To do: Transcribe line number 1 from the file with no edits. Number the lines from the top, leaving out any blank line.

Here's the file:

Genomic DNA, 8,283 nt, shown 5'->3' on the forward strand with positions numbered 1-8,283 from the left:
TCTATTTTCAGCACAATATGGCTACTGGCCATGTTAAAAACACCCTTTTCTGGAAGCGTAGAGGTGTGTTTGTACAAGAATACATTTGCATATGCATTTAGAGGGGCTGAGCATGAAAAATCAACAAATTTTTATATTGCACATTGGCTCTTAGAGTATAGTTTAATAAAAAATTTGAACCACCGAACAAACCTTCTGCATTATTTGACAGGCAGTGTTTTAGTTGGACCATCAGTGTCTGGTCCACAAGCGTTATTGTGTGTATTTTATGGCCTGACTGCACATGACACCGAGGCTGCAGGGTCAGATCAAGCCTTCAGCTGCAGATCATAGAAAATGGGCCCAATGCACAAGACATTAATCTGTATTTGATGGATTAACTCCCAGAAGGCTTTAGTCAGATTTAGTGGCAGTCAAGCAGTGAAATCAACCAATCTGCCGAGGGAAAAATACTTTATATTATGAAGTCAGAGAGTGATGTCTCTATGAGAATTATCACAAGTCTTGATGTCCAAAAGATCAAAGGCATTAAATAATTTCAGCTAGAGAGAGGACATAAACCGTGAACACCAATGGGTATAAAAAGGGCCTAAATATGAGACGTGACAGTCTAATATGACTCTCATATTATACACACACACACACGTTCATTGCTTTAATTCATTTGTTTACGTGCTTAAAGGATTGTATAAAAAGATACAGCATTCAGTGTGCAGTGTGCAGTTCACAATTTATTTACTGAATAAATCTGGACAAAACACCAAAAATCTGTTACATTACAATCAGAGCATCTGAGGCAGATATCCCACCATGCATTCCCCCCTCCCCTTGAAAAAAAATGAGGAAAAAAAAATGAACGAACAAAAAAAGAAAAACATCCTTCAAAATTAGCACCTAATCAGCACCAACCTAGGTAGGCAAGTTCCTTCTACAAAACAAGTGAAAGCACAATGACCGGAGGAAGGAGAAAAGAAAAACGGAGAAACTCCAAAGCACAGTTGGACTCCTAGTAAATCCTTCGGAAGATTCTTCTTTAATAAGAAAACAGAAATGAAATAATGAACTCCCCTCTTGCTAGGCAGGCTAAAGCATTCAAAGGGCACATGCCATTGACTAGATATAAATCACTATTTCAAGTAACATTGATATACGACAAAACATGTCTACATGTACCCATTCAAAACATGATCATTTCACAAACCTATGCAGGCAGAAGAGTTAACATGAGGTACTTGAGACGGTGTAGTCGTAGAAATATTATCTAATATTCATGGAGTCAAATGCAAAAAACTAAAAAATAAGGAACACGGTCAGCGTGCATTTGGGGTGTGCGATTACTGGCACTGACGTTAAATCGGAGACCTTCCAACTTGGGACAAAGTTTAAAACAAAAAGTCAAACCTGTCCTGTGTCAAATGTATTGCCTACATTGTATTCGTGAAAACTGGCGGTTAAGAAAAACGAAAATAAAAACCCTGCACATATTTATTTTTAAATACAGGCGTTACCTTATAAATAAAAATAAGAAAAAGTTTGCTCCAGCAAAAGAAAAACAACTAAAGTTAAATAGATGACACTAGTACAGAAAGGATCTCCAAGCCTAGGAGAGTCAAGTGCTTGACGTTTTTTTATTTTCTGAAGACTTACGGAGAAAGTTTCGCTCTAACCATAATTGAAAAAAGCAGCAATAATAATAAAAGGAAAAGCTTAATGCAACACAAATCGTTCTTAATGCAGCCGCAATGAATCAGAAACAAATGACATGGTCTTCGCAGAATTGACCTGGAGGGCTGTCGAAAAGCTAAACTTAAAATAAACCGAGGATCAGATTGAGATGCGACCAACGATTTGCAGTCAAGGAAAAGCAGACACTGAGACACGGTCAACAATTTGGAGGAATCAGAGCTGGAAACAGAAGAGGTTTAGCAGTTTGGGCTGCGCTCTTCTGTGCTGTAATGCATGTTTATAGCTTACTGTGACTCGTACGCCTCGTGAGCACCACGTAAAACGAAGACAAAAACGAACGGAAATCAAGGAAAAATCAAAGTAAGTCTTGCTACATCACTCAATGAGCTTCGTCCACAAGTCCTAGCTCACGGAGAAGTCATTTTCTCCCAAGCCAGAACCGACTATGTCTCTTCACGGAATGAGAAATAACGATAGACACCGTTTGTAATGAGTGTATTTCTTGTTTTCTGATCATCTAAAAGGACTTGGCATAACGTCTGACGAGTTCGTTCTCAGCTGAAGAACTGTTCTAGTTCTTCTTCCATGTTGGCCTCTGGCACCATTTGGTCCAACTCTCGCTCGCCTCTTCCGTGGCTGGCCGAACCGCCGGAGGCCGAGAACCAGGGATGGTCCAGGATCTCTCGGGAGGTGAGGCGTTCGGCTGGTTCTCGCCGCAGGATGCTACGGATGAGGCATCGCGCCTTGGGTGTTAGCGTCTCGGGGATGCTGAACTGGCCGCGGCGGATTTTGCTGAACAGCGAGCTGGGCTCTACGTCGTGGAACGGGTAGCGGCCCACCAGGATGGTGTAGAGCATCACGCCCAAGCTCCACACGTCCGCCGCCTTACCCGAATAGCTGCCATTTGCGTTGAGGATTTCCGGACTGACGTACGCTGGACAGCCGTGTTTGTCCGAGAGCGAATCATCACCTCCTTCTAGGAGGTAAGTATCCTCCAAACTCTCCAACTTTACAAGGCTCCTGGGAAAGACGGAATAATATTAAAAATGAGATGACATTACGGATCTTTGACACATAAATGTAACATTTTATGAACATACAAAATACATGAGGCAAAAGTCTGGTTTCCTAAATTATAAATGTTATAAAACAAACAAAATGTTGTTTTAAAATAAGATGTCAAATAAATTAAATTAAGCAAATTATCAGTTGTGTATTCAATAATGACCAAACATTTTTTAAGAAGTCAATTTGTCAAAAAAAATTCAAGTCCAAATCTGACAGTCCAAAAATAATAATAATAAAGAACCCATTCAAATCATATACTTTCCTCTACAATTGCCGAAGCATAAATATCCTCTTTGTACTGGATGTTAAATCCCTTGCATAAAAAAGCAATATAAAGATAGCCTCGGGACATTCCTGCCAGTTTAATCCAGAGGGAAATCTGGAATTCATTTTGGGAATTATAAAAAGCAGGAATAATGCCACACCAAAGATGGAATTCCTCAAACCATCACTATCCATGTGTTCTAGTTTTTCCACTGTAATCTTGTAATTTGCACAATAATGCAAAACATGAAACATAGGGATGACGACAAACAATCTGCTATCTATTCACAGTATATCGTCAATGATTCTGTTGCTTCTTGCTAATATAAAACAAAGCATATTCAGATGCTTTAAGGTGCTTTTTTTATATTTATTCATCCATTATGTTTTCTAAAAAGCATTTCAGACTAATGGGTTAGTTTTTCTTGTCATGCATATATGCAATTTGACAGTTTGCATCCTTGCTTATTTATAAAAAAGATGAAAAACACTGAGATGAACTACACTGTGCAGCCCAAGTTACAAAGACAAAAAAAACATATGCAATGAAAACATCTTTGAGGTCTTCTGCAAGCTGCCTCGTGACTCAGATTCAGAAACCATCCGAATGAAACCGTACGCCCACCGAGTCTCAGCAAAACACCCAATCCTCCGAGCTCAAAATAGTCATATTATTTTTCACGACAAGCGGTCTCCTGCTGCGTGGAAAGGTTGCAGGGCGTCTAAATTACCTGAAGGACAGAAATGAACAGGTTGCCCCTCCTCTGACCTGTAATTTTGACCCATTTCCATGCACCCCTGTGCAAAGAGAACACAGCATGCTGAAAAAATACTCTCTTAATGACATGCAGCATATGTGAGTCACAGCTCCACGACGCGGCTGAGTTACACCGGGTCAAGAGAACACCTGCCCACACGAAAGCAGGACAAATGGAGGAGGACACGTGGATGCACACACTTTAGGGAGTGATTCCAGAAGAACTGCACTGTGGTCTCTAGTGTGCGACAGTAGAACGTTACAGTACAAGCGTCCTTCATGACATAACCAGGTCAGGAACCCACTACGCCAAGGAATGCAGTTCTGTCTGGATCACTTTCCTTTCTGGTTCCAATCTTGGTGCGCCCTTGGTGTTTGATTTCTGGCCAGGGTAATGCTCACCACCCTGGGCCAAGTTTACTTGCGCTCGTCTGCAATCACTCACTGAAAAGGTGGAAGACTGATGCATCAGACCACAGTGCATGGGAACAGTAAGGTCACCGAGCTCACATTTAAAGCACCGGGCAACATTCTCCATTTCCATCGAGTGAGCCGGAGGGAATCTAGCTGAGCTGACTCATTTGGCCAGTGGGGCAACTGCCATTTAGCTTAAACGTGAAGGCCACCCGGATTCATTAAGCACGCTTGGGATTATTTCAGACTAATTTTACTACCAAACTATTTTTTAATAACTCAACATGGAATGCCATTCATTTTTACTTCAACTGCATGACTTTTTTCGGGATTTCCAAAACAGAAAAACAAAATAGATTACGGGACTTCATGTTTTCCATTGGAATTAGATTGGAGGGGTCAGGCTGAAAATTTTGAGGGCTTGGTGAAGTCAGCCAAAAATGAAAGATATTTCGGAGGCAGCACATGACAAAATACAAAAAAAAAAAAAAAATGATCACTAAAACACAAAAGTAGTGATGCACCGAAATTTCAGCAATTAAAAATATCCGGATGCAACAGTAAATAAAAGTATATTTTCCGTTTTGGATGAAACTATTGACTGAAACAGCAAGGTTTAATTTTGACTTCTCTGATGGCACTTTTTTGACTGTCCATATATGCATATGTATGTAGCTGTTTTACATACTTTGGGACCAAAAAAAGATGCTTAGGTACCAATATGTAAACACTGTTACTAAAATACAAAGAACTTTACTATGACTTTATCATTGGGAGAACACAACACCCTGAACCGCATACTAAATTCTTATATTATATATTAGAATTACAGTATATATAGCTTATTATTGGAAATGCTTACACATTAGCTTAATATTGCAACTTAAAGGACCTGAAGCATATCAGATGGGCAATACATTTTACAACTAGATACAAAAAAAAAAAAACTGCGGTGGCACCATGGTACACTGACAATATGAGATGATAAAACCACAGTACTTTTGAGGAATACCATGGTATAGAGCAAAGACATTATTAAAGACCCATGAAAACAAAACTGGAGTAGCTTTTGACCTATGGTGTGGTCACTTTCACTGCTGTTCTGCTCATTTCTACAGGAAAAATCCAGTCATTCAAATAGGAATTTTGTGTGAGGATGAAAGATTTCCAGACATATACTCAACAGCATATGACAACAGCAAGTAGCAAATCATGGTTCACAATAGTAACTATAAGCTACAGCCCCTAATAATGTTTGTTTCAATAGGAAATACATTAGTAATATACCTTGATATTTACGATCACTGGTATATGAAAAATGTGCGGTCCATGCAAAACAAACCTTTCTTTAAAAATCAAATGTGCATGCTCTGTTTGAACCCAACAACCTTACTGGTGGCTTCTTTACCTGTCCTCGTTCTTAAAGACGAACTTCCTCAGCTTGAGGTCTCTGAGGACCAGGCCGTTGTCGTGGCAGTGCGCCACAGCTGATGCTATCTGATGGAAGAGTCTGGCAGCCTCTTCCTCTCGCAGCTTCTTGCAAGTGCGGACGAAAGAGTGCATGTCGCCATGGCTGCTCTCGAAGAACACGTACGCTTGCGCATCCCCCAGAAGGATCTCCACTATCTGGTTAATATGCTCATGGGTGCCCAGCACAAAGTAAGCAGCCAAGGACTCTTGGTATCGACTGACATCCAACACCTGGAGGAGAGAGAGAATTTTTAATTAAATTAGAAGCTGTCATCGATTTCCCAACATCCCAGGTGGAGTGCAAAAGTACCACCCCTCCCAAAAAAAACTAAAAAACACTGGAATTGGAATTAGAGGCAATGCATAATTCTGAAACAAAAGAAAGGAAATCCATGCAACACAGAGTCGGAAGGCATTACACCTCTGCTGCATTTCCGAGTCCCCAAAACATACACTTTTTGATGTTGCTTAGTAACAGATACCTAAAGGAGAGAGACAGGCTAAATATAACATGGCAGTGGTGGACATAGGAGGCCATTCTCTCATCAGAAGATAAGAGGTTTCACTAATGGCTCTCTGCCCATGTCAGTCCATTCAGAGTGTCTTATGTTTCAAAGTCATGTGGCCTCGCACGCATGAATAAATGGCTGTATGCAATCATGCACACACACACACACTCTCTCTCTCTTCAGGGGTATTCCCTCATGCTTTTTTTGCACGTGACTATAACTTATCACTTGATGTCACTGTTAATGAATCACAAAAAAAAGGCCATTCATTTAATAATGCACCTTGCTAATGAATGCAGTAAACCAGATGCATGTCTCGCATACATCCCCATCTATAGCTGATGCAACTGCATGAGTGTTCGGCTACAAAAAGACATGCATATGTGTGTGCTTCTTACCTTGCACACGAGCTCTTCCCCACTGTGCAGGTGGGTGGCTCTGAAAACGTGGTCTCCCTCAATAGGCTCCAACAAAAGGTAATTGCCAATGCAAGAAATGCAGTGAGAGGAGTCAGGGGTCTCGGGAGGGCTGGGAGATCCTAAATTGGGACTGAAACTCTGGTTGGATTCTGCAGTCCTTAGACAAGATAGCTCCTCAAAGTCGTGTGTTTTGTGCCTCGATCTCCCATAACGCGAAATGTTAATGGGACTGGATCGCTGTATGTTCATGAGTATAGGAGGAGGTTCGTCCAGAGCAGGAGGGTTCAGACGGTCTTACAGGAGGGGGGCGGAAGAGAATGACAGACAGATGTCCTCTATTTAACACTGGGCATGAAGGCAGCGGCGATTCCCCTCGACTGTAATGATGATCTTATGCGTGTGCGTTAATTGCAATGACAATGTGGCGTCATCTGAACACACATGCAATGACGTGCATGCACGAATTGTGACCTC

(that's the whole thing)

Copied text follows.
Genomic DNA, 8,283 nt, shown 5'->3' on the forward strand with positions numbered 1-8,283 from the left: